Senator Lucio's Letterhead

CAPITOL UPDATE FROM SEN. EDDIE LUCIO, JR.

FOR IMMEDIATE RELEASE
October 8, 2008
CONTACT: Doris Sanchez, Press Secretary
Phone: (512) 463-0385

More Laws and Funding Needed to Stop Human Trafficking

The horrific crime of human trafficking is rapidly outpacing the scope and size of yesteryear's enslavement.

This modern day slavery involves the recruitment, harboring and transportation or obtaining of a person for involuntary servitude, slavery, sexual exploitation, debt bondage and other crimes against humanity.

"Human trafficking is a horrific crime that has lasting consequences for its unfortunate victims. The souls who fall victim to human trafficking are not only forced to work in deplorable conditions for no wages--but worse are all too often subjected to forced prostitution and other forms of sexual exploitation," said Texas Attorney General Greg Abbott. "I am committed to continuing our efforts to improve victim services, increase criminal penalties for traffickers and expand law enforcement's ability to aggressively crack down on this degrading, inhumane criminal enterprise."

Approximately 17,000 victims are trafficked into the United States each year, and domestic trafficking of minors and women is a growing concern.

For example, an unsuspecting teenager may be enticed by someone offering a ride to the mall, a free meal or for runaways a place to sleep. These youths are often held captive, drugged and eventually required to pay for the drugs and boarding. They are then threatened and forced into prostitution to repay the human trafficker.

In response, the 80th Legislature directed the Attorney General (AG) to produce a report to help us determine what more is needed regarding existing laws and social services addressing the needs of human trafficking victims.

The "Texas Response to Human Trafficking" report differentiates between smugglers, often called coyotes, and traffickers: "Unlike smuggling, which is often a criminal commercial transaction between two willing parties who go their separate ways once their business is complete, trafficking specifically targets the trafficked person as an object of criminal exploitation."

While some victims enter the country illegally with a smuggler's help and the promise of a better life, others arrive with the necessary documents, but unknowingly rely upon traffickers for transportation and sponsorship. Still others are kidnapped or sold and forced to come to the United States.

A 2003 Caliber Associates study cited in the AG report states that "traffickers often prey on impoverished individuals who are frequently unemployed or underemployed and who may lack access to social safety nets, such as women and children from certain countries and cultures."

One of every five U.S. trafficking victims travels through Texas along Interstate 10, and nationwide nearly 20 percent of them are found in Texas. The U.S. Department of State's recent "Trafficking in Persons" report estimates that approximately 800,000 victims are trafficked across international borders yearly.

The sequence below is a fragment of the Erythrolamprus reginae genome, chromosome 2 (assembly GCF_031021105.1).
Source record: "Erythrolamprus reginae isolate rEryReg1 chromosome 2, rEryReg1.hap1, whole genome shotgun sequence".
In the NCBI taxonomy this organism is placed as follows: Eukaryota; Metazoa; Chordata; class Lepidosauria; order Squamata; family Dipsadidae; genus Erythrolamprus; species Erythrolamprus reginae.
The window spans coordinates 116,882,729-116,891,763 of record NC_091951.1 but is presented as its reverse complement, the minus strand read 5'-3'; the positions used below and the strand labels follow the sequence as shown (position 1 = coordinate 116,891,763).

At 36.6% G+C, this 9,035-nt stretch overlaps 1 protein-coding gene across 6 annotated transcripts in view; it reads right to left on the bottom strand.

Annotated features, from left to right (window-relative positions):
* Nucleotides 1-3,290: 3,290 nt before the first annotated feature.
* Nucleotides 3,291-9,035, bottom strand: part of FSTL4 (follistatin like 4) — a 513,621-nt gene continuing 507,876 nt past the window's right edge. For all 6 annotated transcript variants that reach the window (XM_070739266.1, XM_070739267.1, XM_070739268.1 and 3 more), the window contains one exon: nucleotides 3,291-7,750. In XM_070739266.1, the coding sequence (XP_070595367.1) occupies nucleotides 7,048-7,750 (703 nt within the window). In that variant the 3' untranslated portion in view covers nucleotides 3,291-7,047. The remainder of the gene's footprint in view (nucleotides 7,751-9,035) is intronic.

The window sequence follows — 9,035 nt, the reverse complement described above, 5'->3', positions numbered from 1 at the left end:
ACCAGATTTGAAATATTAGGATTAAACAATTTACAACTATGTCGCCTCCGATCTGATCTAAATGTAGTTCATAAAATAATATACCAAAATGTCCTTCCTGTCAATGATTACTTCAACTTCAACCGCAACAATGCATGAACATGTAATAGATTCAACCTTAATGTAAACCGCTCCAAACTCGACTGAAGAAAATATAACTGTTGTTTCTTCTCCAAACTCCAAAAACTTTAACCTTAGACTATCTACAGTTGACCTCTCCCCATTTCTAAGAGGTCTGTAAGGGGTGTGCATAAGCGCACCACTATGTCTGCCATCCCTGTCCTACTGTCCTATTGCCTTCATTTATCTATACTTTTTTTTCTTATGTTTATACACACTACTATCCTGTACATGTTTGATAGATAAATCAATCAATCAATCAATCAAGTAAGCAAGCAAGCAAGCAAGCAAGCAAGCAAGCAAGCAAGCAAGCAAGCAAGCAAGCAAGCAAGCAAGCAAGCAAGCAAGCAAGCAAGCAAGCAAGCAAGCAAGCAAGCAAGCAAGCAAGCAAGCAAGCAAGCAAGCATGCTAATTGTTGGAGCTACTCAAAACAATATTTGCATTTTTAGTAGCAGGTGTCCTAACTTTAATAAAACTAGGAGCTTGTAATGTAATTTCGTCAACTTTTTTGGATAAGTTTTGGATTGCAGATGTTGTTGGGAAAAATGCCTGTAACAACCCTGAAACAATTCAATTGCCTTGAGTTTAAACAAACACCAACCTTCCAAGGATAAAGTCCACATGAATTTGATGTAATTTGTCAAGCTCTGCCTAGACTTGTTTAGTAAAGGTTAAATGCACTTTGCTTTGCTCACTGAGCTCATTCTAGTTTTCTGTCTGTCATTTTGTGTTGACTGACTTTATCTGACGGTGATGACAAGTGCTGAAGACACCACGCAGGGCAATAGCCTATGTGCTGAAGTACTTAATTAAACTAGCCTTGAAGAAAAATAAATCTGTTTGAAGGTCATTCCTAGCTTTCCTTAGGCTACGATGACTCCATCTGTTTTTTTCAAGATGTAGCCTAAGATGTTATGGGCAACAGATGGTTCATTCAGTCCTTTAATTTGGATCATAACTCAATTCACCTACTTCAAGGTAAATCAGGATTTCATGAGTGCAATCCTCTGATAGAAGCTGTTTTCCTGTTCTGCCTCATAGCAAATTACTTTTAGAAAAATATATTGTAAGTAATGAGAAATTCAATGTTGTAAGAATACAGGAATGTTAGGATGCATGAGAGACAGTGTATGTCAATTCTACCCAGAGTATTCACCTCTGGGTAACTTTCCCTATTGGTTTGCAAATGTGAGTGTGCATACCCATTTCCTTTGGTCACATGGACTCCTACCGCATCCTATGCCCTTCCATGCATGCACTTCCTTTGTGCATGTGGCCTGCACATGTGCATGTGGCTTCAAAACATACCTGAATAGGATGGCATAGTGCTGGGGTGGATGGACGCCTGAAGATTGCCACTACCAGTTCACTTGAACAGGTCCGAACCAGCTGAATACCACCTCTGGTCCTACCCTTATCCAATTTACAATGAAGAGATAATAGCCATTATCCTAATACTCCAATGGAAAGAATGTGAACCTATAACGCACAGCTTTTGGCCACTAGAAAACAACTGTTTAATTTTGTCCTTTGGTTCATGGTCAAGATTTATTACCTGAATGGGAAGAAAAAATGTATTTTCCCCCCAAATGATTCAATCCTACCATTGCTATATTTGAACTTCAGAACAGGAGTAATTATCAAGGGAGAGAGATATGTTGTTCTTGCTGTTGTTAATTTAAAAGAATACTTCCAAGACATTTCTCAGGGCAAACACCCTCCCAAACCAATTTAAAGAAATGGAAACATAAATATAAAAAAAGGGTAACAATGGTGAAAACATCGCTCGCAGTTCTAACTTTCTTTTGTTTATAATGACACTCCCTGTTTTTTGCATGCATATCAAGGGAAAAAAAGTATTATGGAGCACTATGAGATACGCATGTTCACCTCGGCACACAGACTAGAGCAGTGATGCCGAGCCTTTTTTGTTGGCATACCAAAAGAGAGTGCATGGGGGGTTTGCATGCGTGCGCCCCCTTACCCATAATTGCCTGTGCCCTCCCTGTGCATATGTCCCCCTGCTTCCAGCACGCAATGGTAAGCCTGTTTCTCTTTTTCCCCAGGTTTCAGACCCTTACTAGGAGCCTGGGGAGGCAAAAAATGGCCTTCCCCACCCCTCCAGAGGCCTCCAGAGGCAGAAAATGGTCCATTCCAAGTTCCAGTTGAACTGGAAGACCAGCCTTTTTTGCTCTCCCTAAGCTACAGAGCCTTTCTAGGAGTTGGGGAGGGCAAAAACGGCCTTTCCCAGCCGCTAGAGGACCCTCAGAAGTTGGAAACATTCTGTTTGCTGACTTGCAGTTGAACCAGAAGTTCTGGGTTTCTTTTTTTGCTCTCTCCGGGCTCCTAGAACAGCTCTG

This problem has become so severe that the U.S. Congress passed the Trafficking Victims Protection Act of 2000, which stresses the need for states to punish offenders and care for victims.

As of June 2008, 39 states have passed a human trafficking law. Texas introduced one in 2003, making Washington and Texas the first two states to enact laws criminalizing human trafficking.

In 2007, Texas began requiring certain businesses licensed under the Alcoholic Beverage Code to post informational notices where human trafficking victims might see them, and also mandated that the national human trafficking hotline number be posted in overnight lodging establishments where crime has been prevalent. Although a good start, more must be done to stem this crime and ensure that victims are not further victimized once discovered.

It is difficult for average citizens or law enforcement officers to know whether employees of hotels, restaurants or private residences are actually human trafficking victims, especially when these individuals are terrified of reporting their captors or of escaping for fear of retaliation against them or their families. That is why I join the AG in calling for a statewide public awareness campaign, as well as specialized training of our law enforcement, rescue and health communities.

Funding is needed to train law enforcement officials to develop cases against human traffickers, as well as to assist victims. These dollars could equally train medical and rescue personnel to identify and help enslaved individuals.

To assist the rescued, resources must also be allocated for shelter and housing, medical, dental and mental health care, special services for child/juvenile victims and interpreter/translator services.

By raising awareness and modifying our laws and services, Texas will be better positioned to fight this modern day slavery and send a clear message to human trafficking criminals that they will be tracked down and prosecuted.

I look forward to working together with the Attorney General's Office and the Health and Human Services Commission--also producing a report on available services for trafficked victims at the federal and state level--to combat the crime of human trafficking through adequate prosecution, while assisting its victims to regain their lives and dignity.

As always, if you have any input or questions regarding these or other matters, please do not hesitate to contact Doris Sanchez, my press secretary, 512-463-0385.

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